Did The Interim Budget 2019 Live Up To Expectation Of The Mutual Fund Industry?
Feb 05, 2019

Author: PersonalFN Content & Research Team

(Image source: thebluediamondgallery.com)

Budget 2019 seems to have left mutual funds high and dry. The finance minister hasn't met even a single prominent demand of the industry.

What were the demands of the mutual fund industry?

  • Introduction of Debt Linked Savings Schemes (DLSS) on the lines of Equity Linked Savings Scheme (ELSS)

  • Mutual Funds as a Specified Asset having a lock-in period of three years under section 54EE

  • Equity FoFs (Fund of Funds) should be classified as equity funds

  • Mutual funds shall be treated at par with ULIPs (Unit-Linked Insurance Plans)

    At par treatment to debt funds

[ReadHere's What The Indian Mutual Fund Industry Expects From Interim Budget 2019]

Government's strategy of avoiding a pro-rich stance in the Budget 2019 to keep its opponents mum has resulted in no real action for mutual funds. Some fund houses have been vocal about their disappointment while the most others have held a neutral stance.

They have chosen to comment specifically on the Budget 2019 announcements without touching upon the expectations of the industry.

If you remember, just before the budget, industry body the AMFI (Association of Mutual Funds in India) had made a representation to the government putting forward their demands in the form of suggestions.

Surprisingly, despite government not nodding to any of the prominent demands of the industry, AMFI's CEO Mr NS Venkatesh has been upbeat on Budget 2019.

Budget is pro-growth blended with fiscal prudence. Some of the steps like Pradhan Mantri Kissan Samman Nidhi, the new initiative aimed to take care of the distressed farmers, the pension scheme for the unorganised sector workers and the raising of the income tax exemption limits are very progressive and most welcome. 

Mutual Funds sector would benefit from the additional cash in the hands of the farmers and the increased savings for the salaried class. The other welcome step is the increase in the TDS limit on deposits which would ease the hardships faced by the depositors.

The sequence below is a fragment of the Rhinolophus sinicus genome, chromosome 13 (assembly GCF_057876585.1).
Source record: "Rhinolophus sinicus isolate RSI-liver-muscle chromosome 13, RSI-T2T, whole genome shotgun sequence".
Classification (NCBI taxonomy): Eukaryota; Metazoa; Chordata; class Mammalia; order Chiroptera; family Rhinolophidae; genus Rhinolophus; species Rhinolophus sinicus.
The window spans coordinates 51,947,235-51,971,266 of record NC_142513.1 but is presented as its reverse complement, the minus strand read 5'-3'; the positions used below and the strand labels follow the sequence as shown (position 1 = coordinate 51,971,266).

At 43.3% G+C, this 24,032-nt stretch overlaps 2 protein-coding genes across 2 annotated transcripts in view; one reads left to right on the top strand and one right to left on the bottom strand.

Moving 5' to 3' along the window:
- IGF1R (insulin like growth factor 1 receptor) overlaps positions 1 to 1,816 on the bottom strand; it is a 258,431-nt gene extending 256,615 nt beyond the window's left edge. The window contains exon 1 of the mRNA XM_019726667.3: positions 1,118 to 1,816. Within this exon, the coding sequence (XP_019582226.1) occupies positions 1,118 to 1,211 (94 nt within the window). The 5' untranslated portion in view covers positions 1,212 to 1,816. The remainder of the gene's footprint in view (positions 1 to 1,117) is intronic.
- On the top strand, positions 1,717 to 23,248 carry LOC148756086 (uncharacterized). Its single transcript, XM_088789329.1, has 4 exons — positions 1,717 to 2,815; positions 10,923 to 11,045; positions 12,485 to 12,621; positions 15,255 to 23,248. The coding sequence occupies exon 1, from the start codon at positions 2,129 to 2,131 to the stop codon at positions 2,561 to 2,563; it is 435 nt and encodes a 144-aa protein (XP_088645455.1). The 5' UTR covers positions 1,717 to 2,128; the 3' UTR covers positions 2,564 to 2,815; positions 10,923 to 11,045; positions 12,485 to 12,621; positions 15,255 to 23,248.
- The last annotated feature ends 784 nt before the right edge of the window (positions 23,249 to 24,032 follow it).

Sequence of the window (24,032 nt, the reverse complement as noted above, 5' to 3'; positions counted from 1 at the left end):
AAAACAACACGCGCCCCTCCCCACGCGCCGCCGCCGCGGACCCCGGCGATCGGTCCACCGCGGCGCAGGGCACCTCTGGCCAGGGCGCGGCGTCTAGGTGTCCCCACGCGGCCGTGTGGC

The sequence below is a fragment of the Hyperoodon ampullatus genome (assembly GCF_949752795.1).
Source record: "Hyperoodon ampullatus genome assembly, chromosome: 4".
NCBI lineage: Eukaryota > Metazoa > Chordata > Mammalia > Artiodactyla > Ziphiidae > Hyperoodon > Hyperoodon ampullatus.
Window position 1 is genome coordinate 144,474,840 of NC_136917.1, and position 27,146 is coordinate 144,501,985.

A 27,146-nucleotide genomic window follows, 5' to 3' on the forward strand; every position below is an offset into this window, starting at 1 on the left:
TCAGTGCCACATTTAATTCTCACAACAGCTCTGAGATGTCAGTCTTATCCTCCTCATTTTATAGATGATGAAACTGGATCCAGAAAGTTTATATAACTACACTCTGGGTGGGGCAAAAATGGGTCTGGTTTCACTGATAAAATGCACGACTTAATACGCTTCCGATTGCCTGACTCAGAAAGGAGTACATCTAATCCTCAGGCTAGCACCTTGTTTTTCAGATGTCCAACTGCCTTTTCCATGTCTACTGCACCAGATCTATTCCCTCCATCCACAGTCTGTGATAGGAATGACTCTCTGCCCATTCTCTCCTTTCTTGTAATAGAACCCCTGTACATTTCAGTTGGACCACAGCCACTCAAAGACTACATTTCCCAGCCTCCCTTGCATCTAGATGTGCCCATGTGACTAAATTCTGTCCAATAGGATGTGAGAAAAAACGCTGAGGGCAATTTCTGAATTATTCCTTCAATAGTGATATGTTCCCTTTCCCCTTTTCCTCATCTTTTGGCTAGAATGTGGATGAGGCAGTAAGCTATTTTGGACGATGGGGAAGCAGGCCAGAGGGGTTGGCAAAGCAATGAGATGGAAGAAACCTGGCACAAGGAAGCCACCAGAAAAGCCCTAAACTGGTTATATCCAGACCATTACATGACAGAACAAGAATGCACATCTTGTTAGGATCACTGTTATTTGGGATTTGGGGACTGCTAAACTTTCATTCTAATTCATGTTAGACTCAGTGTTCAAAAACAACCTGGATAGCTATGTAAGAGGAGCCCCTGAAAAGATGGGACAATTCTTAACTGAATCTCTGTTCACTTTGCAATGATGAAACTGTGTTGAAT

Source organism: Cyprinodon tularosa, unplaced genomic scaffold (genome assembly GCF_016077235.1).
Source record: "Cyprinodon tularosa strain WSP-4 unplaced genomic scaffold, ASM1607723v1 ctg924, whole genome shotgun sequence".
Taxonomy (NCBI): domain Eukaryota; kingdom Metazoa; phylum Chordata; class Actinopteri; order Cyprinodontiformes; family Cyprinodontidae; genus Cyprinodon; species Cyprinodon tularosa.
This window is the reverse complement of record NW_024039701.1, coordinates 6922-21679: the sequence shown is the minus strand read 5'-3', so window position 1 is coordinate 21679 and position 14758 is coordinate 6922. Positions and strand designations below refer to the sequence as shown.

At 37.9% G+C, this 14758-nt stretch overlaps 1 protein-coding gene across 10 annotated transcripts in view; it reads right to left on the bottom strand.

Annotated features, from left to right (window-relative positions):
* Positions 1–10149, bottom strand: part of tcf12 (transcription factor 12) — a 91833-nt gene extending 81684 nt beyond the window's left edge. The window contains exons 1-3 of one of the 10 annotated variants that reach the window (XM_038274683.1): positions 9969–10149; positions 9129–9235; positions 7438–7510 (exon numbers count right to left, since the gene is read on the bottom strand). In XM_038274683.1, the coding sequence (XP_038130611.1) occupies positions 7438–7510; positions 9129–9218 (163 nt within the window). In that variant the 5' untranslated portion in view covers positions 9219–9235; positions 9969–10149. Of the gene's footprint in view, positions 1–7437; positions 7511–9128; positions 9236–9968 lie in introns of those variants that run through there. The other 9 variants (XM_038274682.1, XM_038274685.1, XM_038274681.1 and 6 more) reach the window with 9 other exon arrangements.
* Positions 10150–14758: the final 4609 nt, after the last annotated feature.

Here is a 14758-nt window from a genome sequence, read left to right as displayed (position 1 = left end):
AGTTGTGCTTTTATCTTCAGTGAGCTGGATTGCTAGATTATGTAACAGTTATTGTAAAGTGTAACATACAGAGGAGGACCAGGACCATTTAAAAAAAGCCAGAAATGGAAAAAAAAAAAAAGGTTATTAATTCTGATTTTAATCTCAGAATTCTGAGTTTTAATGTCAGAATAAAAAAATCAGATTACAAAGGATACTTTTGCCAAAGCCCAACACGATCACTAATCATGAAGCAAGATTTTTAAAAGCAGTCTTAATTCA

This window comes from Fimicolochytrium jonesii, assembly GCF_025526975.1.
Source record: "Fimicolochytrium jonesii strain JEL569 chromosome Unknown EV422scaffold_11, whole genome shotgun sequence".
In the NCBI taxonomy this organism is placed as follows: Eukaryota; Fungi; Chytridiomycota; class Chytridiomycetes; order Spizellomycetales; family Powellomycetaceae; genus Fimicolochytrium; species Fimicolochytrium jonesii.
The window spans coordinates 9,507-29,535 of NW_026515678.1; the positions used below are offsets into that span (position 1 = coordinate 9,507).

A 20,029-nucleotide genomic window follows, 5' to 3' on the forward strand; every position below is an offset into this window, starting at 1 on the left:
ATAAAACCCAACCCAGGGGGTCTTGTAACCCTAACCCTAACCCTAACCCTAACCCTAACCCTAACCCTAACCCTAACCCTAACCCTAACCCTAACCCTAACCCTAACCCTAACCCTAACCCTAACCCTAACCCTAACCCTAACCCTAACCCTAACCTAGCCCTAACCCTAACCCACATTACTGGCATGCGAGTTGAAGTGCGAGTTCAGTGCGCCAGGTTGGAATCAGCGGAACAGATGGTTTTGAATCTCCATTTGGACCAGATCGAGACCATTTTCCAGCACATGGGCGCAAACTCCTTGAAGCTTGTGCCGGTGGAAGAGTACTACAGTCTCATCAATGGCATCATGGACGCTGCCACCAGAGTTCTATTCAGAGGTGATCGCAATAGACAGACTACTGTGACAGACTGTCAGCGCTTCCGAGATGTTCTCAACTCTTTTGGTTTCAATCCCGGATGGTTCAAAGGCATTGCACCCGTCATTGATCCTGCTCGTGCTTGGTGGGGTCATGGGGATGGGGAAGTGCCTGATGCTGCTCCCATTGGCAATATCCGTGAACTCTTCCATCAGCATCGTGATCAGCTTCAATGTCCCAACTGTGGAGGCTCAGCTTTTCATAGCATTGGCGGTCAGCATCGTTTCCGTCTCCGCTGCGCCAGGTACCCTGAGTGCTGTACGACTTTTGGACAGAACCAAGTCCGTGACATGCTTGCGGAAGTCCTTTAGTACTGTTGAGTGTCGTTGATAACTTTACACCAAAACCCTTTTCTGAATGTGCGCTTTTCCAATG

Some more industry voices

There is no direct impact on mutual funds since no material tax benefit or anything for equity linked schemes was given in the budget. Theoretically, there should be an impetus to infrastructure because there were direct sops on this front. But we have to wait and watch how this plays out in the market because there is no road map for these proposals as of now-Jimmy Patel, MD and CEO of Quantum Mutual Fund.

"The expenses are high, but the revenue is not picking up and that is a challenge. My expectation is that the GST collections will pick up in the coming year. But I believe that with the RBI's help and more clarity over the time, the concerns will be sorted out- Mahendra Jajoo, Head-fixed income at Mirae Asset Mutual Fund.

I think it is not a euphoric budget but it is not negative. Market is still trying to understand the breakup of the money allotted. We are still waiting to read the fine print. Disinvestment target has been put at Rs 90,000 crores. It is looking like a far cry given the last year and year before that also-Lakshmi Iyer, Chief Investment Officer of debt and head of products, Kotak Mutual Fund

Here's why the mutual fund industry might not be complaining...

As you know, the Budget 2019 has been the pro-farmer and pro-middle-class budget.

Usually, pro-farmer steps stimulate the rural economy and thus result in higher rural consumption. Similarly, middle-class friendly announcements help boost the urban consumption and encourage household savings too.

These factors bode well for mutual fund houses.


There hasn't been any specific announcement for the mutual fund industry. However, the income tax rebate proposed for assessees having net taxable income of Rs 5 lakh, would place more money in the hands of over 3 crore tax payers. Moreover, if pro-agriculture and pro-middle-class announcements translate into higher earnings for listed companies, the stock markets might witness a rally. This might result in higher participation.

What investors should do?

If you are a beneficiary of the higher tax rebate announced in the Budget 2019, carefully spend the additional money that you will have from tax savings. Moreover, you should also try to increase your savings and up your investment commitments. Higher savings and prudent investments might help you achieve your financial goals ahead of your schedule. Would you mind retiring at 55 instead of 60 if your finances permit?

Perhaps, it's a time to increase your Systematic Investment Plan (SIP) commitments. While you do so, ensure that you are investing in direct plans.

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​Happy Investing!

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